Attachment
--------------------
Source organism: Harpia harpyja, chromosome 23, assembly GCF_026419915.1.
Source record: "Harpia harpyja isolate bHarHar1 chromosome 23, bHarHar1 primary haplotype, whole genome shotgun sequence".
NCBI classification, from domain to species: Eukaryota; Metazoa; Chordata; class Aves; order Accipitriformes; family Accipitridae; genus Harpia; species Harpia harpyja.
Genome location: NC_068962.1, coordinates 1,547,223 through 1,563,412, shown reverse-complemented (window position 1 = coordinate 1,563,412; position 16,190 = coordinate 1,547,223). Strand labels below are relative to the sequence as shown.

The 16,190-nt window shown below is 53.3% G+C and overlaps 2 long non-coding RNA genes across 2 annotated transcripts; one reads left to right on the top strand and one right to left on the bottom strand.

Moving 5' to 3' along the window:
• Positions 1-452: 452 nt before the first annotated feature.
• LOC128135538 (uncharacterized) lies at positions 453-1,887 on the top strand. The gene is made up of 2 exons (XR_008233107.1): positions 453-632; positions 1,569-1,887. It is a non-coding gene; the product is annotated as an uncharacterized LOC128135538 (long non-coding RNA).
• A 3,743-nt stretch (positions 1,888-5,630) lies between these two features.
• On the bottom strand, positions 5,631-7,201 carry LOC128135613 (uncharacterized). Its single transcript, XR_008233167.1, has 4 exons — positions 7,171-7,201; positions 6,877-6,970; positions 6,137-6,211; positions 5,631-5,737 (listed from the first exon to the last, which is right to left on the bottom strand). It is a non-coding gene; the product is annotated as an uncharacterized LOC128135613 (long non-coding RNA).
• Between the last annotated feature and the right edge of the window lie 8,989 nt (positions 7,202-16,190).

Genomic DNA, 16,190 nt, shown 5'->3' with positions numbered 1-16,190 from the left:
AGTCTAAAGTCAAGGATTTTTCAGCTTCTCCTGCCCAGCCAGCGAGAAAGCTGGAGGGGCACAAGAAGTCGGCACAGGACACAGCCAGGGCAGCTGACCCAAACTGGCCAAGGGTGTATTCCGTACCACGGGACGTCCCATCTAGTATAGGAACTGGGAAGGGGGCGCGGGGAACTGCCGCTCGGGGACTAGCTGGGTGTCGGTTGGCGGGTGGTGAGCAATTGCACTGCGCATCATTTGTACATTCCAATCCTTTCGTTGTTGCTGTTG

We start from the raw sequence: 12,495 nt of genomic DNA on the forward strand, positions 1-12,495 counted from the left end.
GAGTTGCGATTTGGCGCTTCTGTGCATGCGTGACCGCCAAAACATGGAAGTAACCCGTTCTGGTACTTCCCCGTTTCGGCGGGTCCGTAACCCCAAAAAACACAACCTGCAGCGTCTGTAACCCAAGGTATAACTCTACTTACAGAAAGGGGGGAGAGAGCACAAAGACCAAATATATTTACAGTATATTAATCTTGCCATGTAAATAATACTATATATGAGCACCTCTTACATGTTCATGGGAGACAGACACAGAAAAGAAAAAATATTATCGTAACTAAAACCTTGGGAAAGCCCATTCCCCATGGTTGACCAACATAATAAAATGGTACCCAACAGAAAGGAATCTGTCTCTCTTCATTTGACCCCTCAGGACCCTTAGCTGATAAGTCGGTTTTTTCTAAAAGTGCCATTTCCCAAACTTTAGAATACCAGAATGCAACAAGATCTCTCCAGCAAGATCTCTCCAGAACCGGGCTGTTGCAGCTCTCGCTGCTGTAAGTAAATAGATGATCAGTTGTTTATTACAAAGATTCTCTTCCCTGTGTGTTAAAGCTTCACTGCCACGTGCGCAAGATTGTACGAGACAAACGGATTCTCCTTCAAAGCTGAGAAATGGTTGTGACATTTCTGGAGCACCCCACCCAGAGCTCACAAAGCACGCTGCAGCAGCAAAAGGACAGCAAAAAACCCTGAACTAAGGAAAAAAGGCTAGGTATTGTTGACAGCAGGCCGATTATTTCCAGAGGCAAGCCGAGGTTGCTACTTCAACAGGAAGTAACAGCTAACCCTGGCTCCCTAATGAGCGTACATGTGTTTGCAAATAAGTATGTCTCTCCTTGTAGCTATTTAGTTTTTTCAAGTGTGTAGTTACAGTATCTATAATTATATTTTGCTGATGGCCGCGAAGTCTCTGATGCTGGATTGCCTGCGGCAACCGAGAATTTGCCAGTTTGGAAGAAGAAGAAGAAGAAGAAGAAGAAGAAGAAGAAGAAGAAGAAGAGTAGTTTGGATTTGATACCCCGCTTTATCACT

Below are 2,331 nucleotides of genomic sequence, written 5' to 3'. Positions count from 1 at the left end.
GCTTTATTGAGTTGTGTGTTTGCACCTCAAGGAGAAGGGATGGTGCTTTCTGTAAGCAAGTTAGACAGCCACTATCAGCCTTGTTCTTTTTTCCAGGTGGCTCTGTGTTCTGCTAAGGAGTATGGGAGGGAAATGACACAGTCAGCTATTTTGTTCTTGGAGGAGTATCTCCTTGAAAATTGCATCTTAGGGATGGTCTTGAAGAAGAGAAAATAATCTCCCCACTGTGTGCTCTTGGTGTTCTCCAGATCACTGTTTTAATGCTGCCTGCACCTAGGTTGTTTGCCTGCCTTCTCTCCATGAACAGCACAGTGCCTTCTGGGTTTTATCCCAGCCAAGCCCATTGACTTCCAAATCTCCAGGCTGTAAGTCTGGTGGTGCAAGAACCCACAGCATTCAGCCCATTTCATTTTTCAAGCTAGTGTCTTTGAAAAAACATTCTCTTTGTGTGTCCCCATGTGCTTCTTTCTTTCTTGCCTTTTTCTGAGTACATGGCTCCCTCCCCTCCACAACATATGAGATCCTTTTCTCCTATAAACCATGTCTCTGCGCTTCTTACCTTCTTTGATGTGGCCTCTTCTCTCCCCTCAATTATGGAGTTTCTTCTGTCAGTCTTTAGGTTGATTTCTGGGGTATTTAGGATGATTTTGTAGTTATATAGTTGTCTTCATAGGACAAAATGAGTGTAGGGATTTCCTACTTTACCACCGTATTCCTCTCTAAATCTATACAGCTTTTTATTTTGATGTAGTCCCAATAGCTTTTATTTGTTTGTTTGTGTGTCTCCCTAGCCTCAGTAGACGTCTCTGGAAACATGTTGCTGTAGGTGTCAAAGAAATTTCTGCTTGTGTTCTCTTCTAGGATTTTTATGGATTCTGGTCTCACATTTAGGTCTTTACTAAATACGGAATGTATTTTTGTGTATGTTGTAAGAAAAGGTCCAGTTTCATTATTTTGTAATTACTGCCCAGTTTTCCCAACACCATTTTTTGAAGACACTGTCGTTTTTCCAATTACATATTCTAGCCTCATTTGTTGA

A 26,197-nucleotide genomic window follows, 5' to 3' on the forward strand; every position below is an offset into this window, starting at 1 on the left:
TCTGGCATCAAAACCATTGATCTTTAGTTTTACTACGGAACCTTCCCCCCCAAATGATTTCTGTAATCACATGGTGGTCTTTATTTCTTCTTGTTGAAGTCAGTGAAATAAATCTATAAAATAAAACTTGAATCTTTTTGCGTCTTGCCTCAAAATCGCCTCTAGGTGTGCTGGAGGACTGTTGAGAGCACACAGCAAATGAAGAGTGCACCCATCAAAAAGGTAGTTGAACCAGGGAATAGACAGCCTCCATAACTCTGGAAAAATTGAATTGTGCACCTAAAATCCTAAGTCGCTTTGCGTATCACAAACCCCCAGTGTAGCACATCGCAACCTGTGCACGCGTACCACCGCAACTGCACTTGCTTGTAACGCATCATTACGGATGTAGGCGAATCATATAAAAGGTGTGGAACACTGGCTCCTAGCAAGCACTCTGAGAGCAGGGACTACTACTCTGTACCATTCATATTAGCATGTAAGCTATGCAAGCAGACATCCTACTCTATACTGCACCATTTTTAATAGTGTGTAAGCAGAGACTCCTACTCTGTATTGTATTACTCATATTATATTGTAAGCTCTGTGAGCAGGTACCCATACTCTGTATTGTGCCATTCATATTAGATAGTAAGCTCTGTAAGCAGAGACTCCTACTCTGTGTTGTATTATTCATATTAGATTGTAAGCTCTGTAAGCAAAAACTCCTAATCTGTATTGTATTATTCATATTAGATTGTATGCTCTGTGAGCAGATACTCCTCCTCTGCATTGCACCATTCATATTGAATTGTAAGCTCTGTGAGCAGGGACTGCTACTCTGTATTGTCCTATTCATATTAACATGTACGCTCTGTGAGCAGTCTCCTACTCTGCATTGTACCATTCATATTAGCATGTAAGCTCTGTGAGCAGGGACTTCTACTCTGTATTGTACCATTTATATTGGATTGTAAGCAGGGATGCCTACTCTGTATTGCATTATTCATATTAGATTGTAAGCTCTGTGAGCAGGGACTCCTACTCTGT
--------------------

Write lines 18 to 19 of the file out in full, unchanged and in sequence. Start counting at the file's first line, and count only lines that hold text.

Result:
A 26,197-nucleotide genomic window follows, 5' to 3' on the forward strand; every position below is an offset into this window, starting at 1 on the left:
TCTGGCATCAAAACCATTGATCTTTAGTTTTACTACGGAACCTTCCCCCCCAAATGATTTCTGTAATCACATGGTGGTCTTTATTTCTTCTTGTTGAAGTCAGTGAAATAAATCTATAAAATAAAACTTGAATCTTTTTGCGTCTTGCCTCAAAATCGCCTCTAGGTGTGCTGGAGGACTGTTGAGAGCACACAGCAAATGAAGAGTGCACCCATCAAAAAGGTAGTTGAACCAGGGAATAGACAGCCTCCATAACTCTGGAAAAATTGAATTGTGCACCTAAAATCCTAAGTCGCTTTGCGTATCACAAACCCCCAGTGTAGCACATCGCAACCTGTGCACGCGTACCACCGCAACTGCACTTGCTTGTAACGCATCATTACGGATGTAGGCGAATCATATAAAAGGTGTGGAACACTGGCTCCTAGCAAGCACTCTGAGAGCAGGGACTACTACTCTGTACCATTCATATTAGCATGTAAGCTATGCAAGCAGACATCCTACTCTATACTGCACCATTTTTAATAGTGTGTAAGCAGAGACTCCTACTCTGTATTGTATTACTCATATTATATTGTAAGCTCTGTGAGCAGGTACCCATACTCTGTATTGTGCCATTCATATTAGATAGTAAGCTCTGTAAGCAGAGACTCCTACTCTGTGTTGTATTATTCATATTAGATTGTAAGCTCTGTAAGCAAAAACTCCTAATCTGTATTGTATTATTCATATTAGATTGTATGCTCTGTGAGCAGATACTCCTCCTCTGCATTGCACCATTCATATTGAATTGTAAGCTCTGTGAGCAGGGACTGCTACTCTGTATTGTCCTATTCATATTAACATGTACGCTCTGTGAGCAGTCTCCTACTCTGCATTGTACCATTCATATTAGCATGTAAGCTCTGTGAGCAGGGACTTCTACTCTGTATTGTACCATTTATATTGGATTGTAAGCAGGGATGCCTACTCTGTATTGCATTATTCATATTAGATTGTAAGCTCTGTGAGCAGGGACTCCTACTCTGT